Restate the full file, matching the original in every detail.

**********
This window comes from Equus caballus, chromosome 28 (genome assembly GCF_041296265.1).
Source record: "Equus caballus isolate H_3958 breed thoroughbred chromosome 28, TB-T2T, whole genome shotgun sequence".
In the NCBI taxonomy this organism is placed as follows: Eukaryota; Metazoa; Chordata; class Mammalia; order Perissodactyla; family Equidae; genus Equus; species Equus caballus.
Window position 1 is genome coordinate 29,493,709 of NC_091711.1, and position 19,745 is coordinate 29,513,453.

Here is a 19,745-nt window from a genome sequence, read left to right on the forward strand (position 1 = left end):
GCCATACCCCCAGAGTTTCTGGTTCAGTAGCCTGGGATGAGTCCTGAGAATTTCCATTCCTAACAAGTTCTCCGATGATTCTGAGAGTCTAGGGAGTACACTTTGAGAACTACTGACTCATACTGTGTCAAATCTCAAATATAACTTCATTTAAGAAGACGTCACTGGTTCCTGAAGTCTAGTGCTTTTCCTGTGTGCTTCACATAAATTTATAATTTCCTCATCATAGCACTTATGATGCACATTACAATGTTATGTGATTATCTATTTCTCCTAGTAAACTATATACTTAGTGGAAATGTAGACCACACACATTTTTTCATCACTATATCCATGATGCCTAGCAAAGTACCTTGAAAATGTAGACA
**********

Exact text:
This window comes from Equus caballus, chromosome 28 (genome assembly GCF_041296265.1).
Source record: "Equus caballus isolate H_3958 breed thoroughbred chromosome 28, TB-T2T, whole genome shotgun sequence".
In the NCBI taxonomy this organism is placed as follows: Eukaryota; Metazoa; Chordata; class Mammalia; order Perissodactyla; family Equidae; genus Equus; species Equus caballus.
Window position 1 is genome coordinate 29,493,709 of NC_091711.1, and position 19,745 is coordinate 29,513,453.

Here is a 19,745-nt window from a genome sequence, read left to right on the forward strand (position 1 = left end):
GCCATACCCCCAGAGTTTCTGGTTCAGTAGCCTGGGATGAGTCCTGAGAATTTCCATTCCTAACAAGTTCTCCGATGATTCTGAGAGTCTAGGGAGTACACTTTGAGAACTACTGACTCATACTGTGTCAAATCTCAAATATAACTTCATTTAAGAAGACGTCACTGGTTCCTGAAGTCTAGTGCTTTTCCTGTGTGCTTCACATAAATTTATAATTTCCTCATCATAGCACTTATGATGCACATTACAATGTTATGTGATTATCTATTTCTCCTAGTAAACTATATACTTAGTGGAAATGTAGACCACACACATTTTTTCATCACTATATCCATGATGCCTAGCAAAGTACCTTGAAAATGTAGACA